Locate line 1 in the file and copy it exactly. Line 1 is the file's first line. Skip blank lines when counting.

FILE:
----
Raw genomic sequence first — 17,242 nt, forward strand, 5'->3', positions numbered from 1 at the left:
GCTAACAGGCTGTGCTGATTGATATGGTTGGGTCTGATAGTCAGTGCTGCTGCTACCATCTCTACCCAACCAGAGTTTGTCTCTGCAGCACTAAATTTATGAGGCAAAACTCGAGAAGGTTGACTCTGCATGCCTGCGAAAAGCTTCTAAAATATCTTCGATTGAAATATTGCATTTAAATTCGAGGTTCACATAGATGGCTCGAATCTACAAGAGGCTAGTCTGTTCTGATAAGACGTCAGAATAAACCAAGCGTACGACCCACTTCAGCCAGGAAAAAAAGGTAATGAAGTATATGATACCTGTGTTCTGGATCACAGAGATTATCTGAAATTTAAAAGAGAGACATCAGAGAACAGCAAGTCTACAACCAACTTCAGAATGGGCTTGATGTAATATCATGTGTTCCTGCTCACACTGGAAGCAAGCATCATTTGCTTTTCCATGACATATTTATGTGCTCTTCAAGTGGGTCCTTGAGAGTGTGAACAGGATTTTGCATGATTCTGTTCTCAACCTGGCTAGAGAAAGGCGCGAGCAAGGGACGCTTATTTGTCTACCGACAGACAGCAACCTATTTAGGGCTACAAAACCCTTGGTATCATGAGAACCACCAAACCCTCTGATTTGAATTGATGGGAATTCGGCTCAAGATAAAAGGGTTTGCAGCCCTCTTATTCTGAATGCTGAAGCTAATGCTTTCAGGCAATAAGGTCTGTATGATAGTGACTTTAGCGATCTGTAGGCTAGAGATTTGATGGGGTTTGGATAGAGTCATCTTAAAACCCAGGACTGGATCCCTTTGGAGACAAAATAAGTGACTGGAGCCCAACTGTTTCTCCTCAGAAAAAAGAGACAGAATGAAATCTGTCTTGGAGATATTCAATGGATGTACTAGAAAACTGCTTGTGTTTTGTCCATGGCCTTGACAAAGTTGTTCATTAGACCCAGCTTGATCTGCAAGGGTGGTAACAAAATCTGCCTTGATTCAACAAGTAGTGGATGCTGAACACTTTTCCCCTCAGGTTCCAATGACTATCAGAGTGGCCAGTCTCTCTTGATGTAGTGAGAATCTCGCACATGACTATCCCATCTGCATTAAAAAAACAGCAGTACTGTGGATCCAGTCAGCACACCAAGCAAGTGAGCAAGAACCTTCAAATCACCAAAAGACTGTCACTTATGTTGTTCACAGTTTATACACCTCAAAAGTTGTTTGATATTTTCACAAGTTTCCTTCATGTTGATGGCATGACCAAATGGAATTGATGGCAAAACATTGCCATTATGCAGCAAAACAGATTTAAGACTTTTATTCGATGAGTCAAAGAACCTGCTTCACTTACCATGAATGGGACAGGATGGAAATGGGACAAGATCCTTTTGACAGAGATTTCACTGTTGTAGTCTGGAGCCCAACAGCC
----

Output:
Raw genomic sequence first — 17,242 nt, forward strand, 5'->3', positions numbered from 1 at the left: